When Greg and Rosalie Clarke moved to the Capital District from Maine, they were eager to find some cheap ways to entertain their two young daughters.
They heard about the GottaGetGon Folk Festival and decided to check it out, even though they weren’t really into folk music.
Suffice to say, that quickly changed. Forty years later, the Clarkes are still attending the festival, which will be held Friday to Sunday, May 22 to 24, at the Saratoga County Fairgrounds in Ballston Spa. What’s more, their daughters, who are grown now and live in Ohio and Arizona, often come back home to attend GottaGetGon.
It’s an incredible sense of community, Rosalie Clarke said.
That’s a sentiment repeated often by the people who attend GottaGetGon. Yes, the music is great. Camping is fun. But above all else, the weekend forms unbreakable bonds.
Emily Clark, for instance, attended her first GottaGetGon with her mom and dad when she was just 2 months old. Some of her earliest memories are of playing with friends at the festival, drifting asleep surrounded by the sound of folk music.
Today, Clark lives in New York City and is a mother herself. She still comes to GottaGetGon, and she hangs out not just with people her age, but with people she knew as her parents’ friends when she was growing up.
`It’s like a big extended family,` she said.
Organizers are proud of that vibe, which they have cultivated since the first GottaGetGon in 1970. The festival is sponsored by the Pickin’ and Singin’ Gatherin’, a participatory folk music group, and features concerts and workshops.
The formal activities are only part of what makes the weekend special. Long after the sun sets, songs echoes through the fairgrounds as people gather around campfires to sing and socialize.
Bill Kelsey of Berne, a member of the performer selection committee, explained that acts are told, `You come to spend the weekend with us. You sing to us, you sing with us.`
That means that more often than not, performers spend the whole weekend at the campground, eating and sleeping alongside attendees. A crew of attendees provides the performers with snacks and meals throughout the day, and at night, campers take turns hosting the musicians for a meal.
`A big part of what happens is eating and feeding people,` said Clark, who, a week and a half before GottaGetGon, was busy making cookies to bring.
Acts come from all over the country, and even occasionally from other countries, to play at GottaGetGon. Kelsey said that since the festival features only four performers each year, it’s not hard to find talent ` and fresh talent, at that.
`We have pretty much stuck to a policy that we would not bring anyone back for 10 years,` he said.
The performer selection committee is responsible for keeping the new acts coming. Kelsey, who attends a number of folk festivals each year, often brings music by acts he’s heard and liked to committee meetings, and other members do the same. Sitting in one member’s kitchen, they listen to CDs and decide on which performers to pursue.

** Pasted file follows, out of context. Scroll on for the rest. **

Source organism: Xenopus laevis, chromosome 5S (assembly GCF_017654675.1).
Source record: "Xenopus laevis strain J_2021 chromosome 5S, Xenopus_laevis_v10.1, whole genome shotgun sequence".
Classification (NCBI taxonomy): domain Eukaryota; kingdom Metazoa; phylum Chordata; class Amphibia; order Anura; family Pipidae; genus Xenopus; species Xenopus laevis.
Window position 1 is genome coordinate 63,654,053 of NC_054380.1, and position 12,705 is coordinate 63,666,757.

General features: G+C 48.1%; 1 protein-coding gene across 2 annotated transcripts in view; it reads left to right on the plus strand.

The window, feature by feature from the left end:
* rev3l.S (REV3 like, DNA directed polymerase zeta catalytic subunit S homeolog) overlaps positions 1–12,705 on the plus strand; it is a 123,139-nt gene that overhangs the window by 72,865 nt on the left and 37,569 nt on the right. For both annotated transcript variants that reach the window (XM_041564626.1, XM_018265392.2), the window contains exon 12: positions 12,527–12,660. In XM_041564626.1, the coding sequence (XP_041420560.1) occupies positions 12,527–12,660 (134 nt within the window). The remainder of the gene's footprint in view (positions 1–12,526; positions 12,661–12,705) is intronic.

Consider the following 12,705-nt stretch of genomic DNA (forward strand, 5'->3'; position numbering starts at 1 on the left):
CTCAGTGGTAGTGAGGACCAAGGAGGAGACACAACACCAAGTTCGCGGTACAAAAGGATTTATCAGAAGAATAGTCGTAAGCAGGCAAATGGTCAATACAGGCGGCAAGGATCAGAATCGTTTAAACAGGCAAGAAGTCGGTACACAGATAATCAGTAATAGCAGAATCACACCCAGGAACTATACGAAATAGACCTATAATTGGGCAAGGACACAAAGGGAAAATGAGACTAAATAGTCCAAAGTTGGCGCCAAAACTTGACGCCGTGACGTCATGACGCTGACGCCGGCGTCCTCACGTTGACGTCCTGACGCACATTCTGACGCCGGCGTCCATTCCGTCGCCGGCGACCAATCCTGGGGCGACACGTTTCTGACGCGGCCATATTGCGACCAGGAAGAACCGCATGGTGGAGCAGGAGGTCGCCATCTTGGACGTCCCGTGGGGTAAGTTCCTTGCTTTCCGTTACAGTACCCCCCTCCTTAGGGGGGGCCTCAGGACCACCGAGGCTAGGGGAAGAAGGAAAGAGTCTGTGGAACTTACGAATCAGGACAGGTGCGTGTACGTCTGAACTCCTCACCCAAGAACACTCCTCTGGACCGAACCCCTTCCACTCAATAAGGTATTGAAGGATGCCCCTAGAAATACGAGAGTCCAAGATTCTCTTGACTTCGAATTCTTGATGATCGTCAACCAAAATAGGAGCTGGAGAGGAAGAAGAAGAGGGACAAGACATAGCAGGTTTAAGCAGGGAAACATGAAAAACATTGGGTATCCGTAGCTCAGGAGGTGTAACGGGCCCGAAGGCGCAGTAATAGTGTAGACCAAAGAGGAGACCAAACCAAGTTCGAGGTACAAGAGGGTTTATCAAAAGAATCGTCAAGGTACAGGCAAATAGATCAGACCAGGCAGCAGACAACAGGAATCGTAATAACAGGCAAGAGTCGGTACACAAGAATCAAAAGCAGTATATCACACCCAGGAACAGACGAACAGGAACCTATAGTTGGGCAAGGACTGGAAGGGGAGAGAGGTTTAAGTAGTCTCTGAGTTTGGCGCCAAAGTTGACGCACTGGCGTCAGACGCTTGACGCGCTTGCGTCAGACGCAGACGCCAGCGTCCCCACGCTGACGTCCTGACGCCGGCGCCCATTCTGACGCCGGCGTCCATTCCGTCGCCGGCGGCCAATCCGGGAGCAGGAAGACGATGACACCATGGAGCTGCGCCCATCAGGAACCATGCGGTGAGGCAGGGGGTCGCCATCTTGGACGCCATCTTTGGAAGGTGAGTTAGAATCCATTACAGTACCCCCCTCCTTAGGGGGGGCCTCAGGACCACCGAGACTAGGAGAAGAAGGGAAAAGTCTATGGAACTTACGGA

There are times, too, when musicians contact festival organizers and ask to be considered, including acts who have played GottaGetGon before.
`Their 10 years is up, and they’ll say, ‘We would like to try again,’` Kelsey said.
This year, the lineup includes Alexander Mitchell, a multi-instrumentalist and singer whose repertoire includes bluegrass, Celtic, klezmer, traditional roots dance music and swing; Debra Cowan, who sings traditional and traditional-style songs, a cappella and accompanied by guitar; blues guitarist Del Rey, and duo Jean Rohe and Liam Robertson.
On Friday night, the New Generation Folk Concert will showcase young musicians from the area. Saturday night features a family dance, while Sunday’s highlights include an open stage, where everyone is invited to perform.
Clark, of Malta, counts the open stage as one of her favorite parts of the weekend, especially when some of the younger attendees perform.
`The children are just adorable,` she said.
Kelsey loves seeing the younger set not just taking the stage themselves but appreciating the musicians who sing throughout the weekend. He choked up remembering a girl from a recent New Generation Folk Concert who approached a father and son duo and told them how much she had enjoyed their music.
Similarly, he loves recounting the story of a couple of teenage girls he heard on their cell phones telling friends about GottaGetGon.
`They said, ‘This is a cool place. You’ve got to come up here,’` he said.
It’s a message he hopes reaches people of all ages.
`If you want a place where friendly people enjoy good music, this is it,` he said.
Admission to GottaGetGon is $38 for adults (age 20 and up) and $19 for students (ages 12 to 19). Admission for one day is $20 for adults and $10 for students. Children under 12 are free with a paying adult.
On-site camping is free; electrical hookups are available for $15 per night. Food is not sold on the campgrounds.
For information, visit www.pickingandsinging.org/GGG_festival2x.htm or call 429-7461. “